Most women don’t think about PMS until it actually occurs; it’s one of those conditions that is also banished from conversation until it strikes, and even then endured in silence. There’s help — natural, side-effect free homeopathy for harmonious transformation.
Are you one of those who remain physically healthy all the month, and yet suffer from a feeling of tension a week or so before the menstrual period? If you are, you are in the company of the 40-50 out of the 100 women who suffer from a similar problem. Probably like them, you have uncomplainingly accepted the symptoms that occur, because you assumed that it was natural for a woman not to feel well once a month.
Characteristically, before the menstrual period, the symptoms appear with monthly regularity in an otherwise normal, healthy woman, and disappear the moment menstruation begins. This is called as Premenstrual Syndrome (PMS).
Prevalence of PMS
Common Symptoms of PMS
Most common among the symptoms encountered are general tension and irritability, depression and anxiety, palpitation, or a marked thirst. Physical signs trouble some women, like the swelling of the face, hands and feet or painful swellings of the breasts. Her abdomen may be so blown up that her clothes may not fit her, the skin becomes greasier, and skin diseases like pimples (acne) become worse at this time. Ulcers of the mouth, congestion of the nose, and sinuses are also common at this time.
Causes of PMS
The cause of premenstrual syndrome has been the source of much research and it is now admitted by almost all scientists that the imbalance of the sex hormones, oestrogen and progesterone, brings about a disturbance in the delicate mechanism of a female body.
A number of things which may contribute to the symptoms of PMS are:
Complications of PMS
If ignored, it may lead to:
What you can do with PMS?
If you are one of those who suffer unpleasant symptoms before a period, you can help your doctor by recording on a calendar, the exact date on which your symptoms appear or disappear. After three or four months, you will be able to coordinate the appearance of these symptoms with the onset of menstruation. However, not all symptoms can be attributed to premenstrual syndrome, but if there is a rhythmical recurrence of the symptoms, always at the same menstrual phase, then you can be sure that the condition is due to premenstrual syndrome and is the right time to contact a doctor.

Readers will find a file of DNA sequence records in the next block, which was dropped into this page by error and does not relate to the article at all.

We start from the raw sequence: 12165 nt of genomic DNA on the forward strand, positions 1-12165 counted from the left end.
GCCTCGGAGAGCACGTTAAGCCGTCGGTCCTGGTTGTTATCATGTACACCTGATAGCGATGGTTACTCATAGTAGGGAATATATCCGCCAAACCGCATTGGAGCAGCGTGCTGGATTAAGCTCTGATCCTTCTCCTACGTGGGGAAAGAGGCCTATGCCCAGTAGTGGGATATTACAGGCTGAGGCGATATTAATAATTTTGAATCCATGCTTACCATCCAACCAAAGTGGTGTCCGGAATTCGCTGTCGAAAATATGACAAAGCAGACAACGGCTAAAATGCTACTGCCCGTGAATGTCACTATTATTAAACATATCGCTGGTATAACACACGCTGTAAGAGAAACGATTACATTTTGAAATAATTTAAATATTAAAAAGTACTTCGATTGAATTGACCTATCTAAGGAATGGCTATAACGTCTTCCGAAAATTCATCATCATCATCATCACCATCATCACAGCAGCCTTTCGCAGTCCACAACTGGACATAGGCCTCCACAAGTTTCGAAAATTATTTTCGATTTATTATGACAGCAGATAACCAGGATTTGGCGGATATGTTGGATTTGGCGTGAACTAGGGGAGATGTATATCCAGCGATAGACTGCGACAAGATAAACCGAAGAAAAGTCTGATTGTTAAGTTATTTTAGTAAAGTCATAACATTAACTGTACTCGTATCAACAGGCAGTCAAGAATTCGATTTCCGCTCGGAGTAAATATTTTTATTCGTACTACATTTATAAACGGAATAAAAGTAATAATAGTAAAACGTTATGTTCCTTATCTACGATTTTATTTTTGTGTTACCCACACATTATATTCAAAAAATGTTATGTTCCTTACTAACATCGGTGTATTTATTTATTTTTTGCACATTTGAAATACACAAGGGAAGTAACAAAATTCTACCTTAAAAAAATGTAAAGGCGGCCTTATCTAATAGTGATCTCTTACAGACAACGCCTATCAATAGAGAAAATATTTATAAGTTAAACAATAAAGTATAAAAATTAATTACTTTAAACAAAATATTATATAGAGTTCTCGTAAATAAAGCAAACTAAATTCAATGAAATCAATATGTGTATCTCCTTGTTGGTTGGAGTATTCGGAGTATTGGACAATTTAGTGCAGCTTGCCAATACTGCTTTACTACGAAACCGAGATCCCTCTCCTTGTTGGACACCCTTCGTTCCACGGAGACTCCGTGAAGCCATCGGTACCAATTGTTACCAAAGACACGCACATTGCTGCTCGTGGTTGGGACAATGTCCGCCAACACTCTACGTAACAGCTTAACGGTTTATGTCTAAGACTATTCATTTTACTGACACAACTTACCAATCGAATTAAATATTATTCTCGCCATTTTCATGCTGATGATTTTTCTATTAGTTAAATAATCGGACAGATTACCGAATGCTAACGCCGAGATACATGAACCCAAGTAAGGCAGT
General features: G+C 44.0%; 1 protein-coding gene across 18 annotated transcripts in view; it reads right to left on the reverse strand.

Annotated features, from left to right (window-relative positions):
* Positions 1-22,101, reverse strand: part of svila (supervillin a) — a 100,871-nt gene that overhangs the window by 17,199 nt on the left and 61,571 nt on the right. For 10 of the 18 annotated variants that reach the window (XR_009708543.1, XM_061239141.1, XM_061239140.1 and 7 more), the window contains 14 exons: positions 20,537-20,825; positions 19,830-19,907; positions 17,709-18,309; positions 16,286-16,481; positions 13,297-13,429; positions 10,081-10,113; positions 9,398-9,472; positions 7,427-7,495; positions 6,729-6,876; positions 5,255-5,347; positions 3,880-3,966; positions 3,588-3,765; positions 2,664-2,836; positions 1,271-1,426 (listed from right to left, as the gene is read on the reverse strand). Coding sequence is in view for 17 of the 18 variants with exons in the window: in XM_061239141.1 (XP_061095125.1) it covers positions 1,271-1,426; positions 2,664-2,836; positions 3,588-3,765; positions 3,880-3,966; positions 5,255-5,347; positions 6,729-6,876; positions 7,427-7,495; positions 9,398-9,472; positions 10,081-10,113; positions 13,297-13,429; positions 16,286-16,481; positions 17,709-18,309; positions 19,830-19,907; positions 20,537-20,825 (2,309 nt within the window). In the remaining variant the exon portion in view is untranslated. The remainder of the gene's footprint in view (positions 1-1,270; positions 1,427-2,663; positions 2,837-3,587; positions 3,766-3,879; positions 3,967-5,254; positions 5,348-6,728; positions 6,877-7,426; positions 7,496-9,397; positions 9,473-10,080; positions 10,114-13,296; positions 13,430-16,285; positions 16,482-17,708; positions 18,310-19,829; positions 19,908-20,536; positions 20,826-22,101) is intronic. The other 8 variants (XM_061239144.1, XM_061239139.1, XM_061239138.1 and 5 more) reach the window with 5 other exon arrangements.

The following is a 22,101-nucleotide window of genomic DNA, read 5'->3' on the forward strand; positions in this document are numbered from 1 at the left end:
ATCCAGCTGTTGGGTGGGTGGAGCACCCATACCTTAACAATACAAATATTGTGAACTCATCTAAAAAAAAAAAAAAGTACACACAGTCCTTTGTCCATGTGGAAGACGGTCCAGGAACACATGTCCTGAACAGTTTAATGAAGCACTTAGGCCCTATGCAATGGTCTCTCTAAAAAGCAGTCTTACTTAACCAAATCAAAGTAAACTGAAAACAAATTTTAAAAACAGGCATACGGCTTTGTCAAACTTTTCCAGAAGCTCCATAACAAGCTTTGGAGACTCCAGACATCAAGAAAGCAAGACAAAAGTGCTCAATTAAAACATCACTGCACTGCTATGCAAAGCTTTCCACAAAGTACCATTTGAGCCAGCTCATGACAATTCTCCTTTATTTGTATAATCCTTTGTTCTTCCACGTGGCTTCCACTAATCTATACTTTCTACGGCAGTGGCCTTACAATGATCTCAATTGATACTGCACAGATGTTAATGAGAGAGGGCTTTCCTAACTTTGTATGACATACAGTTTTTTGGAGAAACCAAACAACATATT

Homeopathy Treatment for PMS
Women’s hormones are an intricate, delicate, and incredibly complex symphony - a symphony that is needed in order to carry out the miraculous feat of conception, pregnancy, childbirth, and nursing a newborn baby. This ever-shifting symphony can easily be thrown out of whack. To come back into balance, nature offers us homeopathy.
The disagreeable character of premenstrual syndrome (PMS) is sufficiently mild to be tolerated by most; in some it induces considerable misery. One of the simplest methods of treating premenstrual syndrome is to approach a qualified and experienced homeopathy.
Homeopathy treatment approach for PMS:
How Homeopathy helps in treating PMS?
Clinical Trial: Efficacy of Homeopathy in treating PMS
Critics contend that alternative therapies in general and homeopathy in particular lack clear scientific evaluation of efficacy. Controlled clinical trials, they aver, are urgently needed, especially for conditions that are not helped by conventional methods. The objective of the following work was to assess the efficacy of homeopathic treatment in relieving symptoms associated with premenstrual syndrome (PMS).
It was a randomised controlled double-blind clinical trial. Two months baseline assessment with post-intervention follow-up for three months was conducted at Hadassah Hospital’s outpatient gynaecology clinic in Jerusalem, Israel. The subjects were 20 women, aged 20-48, suffering from PMS.
Homeopathic intervention was chosen individually for each patient, according to a model of symptom clusters. Recruited volunteers with PMS were treated randomly with one oral dose of a homeopathic medication, or placebo (dummy pill). The main outcome measure was scores of a daily menstrual distress questionnaire (MDQ) before and after treatment. Psychological tests for suggestibility were used to examine the possible effects of suggestion. Mean MDQ scores fell from 0.44 to 0.13 (P<0.05) with active treatment, and from 0.38 to 0.34 with placebo (between group P=0.057). Improvement >30 per cent was observed in 90 per cent of patients receiving active treatment and 37.5 per cent receiving placebo (P=0.048). Homeopathic treatment was found to be effective in alleviating the symptoms of PMS in comparison to placebo.
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